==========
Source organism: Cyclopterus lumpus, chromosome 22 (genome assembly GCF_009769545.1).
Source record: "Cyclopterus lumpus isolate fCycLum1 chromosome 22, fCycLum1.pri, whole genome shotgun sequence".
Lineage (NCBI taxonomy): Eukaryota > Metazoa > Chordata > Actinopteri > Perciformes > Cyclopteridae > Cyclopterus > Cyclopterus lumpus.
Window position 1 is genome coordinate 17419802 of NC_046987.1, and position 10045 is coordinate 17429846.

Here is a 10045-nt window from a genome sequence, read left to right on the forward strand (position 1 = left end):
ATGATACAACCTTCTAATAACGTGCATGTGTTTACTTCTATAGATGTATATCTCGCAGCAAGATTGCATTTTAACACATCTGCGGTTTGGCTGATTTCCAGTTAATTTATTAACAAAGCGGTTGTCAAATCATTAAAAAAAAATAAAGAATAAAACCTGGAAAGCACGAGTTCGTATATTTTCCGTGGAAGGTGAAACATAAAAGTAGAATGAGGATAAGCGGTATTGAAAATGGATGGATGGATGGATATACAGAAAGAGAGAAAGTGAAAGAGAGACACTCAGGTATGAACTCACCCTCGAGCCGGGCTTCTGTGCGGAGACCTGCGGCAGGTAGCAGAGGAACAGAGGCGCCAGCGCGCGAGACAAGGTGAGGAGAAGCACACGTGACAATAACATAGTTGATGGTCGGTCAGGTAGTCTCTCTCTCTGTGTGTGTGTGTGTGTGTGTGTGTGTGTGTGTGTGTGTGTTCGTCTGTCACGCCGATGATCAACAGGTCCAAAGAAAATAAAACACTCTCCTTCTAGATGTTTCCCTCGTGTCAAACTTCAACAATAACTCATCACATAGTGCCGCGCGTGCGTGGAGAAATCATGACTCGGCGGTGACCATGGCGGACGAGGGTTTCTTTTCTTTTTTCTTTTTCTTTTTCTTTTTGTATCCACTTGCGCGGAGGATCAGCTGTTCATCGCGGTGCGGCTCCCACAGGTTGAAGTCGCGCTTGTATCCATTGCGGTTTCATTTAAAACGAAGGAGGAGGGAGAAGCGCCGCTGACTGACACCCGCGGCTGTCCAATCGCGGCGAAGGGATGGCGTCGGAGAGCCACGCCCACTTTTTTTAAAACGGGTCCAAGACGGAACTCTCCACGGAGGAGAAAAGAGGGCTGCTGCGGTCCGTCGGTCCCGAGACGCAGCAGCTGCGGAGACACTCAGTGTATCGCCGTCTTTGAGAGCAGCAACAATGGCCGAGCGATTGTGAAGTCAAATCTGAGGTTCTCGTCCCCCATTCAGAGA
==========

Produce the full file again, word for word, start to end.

Source organism: Cyclopterus lumpus, chromosome 22 (genome assembly GCF_009769545.1).
Source record: "Cyclopterus lumpus isolate fCycLum1 chromosome 22, fCycLum1.pri, whole genome shotgun sequence".
Lineage (NCBI taxonomy): Eukaryota > Metazoa > Chordata > Actinopteri > Perciformes > Cyclopteridae > Cyclopterus > Cyclopterus lumpus.
Window position 1 is genome coordinate 17419802 of NC_046987.1, and position 10045 is coordinate 17429846.

Here is a 10045-nt window from a genome sequence, read left to right on the forward strand (position 1 = left end):
ATGATACAACCTTCTAATAACGTGCATGTGTTTACTTCTATAGATGTATATCTCGCAGCAAGATTGCATTTTAACACATCTGCGGTTTGGCTGATTTCCAGTTAATTTATTAACAAAGCGGTTGTCAAATCATTAAAAAAAAATAAAGAATAAAACCTGGAAAGCACGAGTTCGTATATTTTCCGTGGAAGGTGAAACATAAAAGTAGAATGAGGATAAGCGGTATTGAAAATGGATGGATGGATGGATATACAGAAAGAGAGAAAGTGAAAGAGAGACACTCAGGTATGAACTCACCCTCGAGCCGGGCTTCTGTGCGGAGACCTGCGGCAGGTAGCAGAGGAACAGAGGCGCCAGCGCGCGAGACAAGGTGAGGAGAAGCACACGTGACAATAACATAGTTGATGGTCGGTCAGGTAGTCTCTCTCTCTGTGTGTGTGTGTGTGTGTGTGTGTGTGTGTGTGTGTGTGTTCGTCTGTCACGCCGATGATCAACAGGTCCAAAGAAAATAAAACACTCTCCTTCTAGATGTTTCCCTCGTGTCAAACTTCAACAATAACTCATCACATAGTGCCGCGCGTGCGTGGAGAAATCATGACTCGGCGGTGACCATGGCGGACGAGGGTTTCTTTTCTTTTTTCTTTTTCTTTTTCTTTTTGTATCCACTTGCGCGGAGGATCAGCTGTTCATCGCGGTGCGGCTCCCACAGGTTGAAGTCGCGCTTGTATCCATTGCGGTTTCATTTAAAACGAAGGAGGAGGGAGAAGCGCCGCTGACTGACACCCGCGGCTGTCCAATCGCGGCGAAGGGATGGCGTCGGAGAGCCACGCCCACTTTTTTTAAAACGGGTCCAAGACGGAACTCTCCACGGAGGAGAAAAGAGGGCTGCTGCGGTCCGTCGGTCCCGAGACGCAGCAGCTGCGGAGACACTCAGTGTATCGCCGTCTTTGAGAGCAGCAACAATGGCCGAGCGATTGTGAAGTCAAATCTGAGGTTCTCGTCCCCCATTCAGAGA